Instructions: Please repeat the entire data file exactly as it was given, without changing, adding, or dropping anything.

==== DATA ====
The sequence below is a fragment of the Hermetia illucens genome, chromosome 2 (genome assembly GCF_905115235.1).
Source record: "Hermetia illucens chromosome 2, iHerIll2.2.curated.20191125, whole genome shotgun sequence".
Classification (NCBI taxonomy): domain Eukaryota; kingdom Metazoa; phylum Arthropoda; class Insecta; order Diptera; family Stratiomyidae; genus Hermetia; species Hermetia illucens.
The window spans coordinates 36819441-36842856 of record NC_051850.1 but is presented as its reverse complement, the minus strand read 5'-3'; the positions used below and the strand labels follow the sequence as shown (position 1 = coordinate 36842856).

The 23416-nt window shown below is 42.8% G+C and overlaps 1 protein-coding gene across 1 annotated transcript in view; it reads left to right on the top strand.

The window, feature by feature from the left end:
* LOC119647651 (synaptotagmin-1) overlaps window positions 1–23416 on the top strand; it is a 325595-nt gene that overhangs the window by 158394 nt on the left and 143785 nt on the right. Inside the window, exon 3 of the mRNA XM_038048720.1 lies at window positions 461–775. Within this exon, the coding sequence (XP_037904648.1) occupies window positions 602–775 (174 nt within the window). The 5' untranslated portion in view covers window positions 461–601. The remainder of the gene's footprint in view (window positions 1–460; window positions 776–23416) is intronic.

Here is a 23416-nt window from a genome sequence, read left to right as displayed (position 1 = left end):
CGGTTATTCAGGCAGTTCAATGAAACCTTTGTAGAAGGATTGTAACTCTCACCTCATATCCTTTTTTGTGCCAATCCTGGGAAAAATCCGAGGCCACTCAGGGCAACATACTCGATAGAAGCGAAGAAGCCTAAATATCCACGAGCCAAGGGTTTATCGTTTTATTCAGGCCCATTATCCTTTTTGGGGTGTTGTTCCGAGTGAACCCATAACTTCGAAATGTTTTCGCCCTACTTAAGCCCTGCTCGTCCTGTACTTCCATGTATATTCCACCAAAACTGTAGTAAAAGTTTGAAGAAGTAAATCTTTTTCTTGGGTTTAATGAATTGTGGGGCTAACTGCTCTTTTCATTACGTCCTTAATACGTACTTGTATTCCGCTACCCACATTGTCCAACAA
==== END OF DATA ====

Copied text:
The sequence below is a fragment of the Hermetia illucens genome, chromosome 2 (genome assembly GCF_905115235.1).
Source record: "Hermetia illucens chromosome 2, iHerIll2.2.curated.20191125, whole genome shotgun sequence".
Classification (NCBI taxonomy): domain Eukaryota; kingdom Metazoa; phylum Arthropoda; class Insecta; order Diptera; family Stratiomyidae; genus Hermetia; species Hermetia illucens.
The window spans coordinates 36819441-36842856 of record NC_051850.1 but is presented as its reverse complement, the minus strand read 5'-3'; the positions used below and the strand labels follow the sequence as shown (position 1 = coordinate 36842856).

The 23416-nt window shown below is 42.8% G+C and overlaps 1 protein-coding gene across 1 annotated transcript in view; it reads left to right on the top strand.

The window, feature by feature from the left end:
* LOC119647651 (synaptotagmin-1) overlaps window positions 1–23416 on the top strand; it is a 325595-nt gene that overhangs the window by 158394 nt on the left and 143785 nt on the right. Inside the window, exon 3 of the mRNA XM_038048720.1 lies at window positions 461–775. Within this exon, the coding sequence (XP_037904648.1) occupies window positions 602–775 (174 nt within the window). The 5' untranslated portion in view covers window positions 461–601. The remainder of the gene's footprint in view (window positions 1–460; window positions 776–23416) is intronic.

Here is a 23416-nt window from a genome sequence, read left to right as displayed (position 1 = left end):
CGGTTATTCAGGCAGTTCAATGAAACCTTTGTAGAAGGATTGTAACTCTCACCTCATATCCTTTTTTGTGCCAATCCTGGGAAAAATCCGAGGCCACTCAGGGCAACATACTCGATAGAAGCGAAGAAGCCTAAATATCCACGAGCCAAGGGTTTATCGTTTTATTCAGGCCCATTATCCTTTTTGGGGTGTTGTTCCGAGTGAACCCATAACTTCGAAATGTTTTCGCCCTACTTAAGCCCTGCTCGTCCTGTACTTCCATGTATATTCCACCAAAACTGTAGTAAAAGTTTGAAGAAGTAAATCTTTTTCTTGGGTTTAATGAATTGTGGGGCTAACTGCTCTTTTCATTACGTCCTTAATACGTACTTGTATTCCGCTACCCACATTGTCCAACAA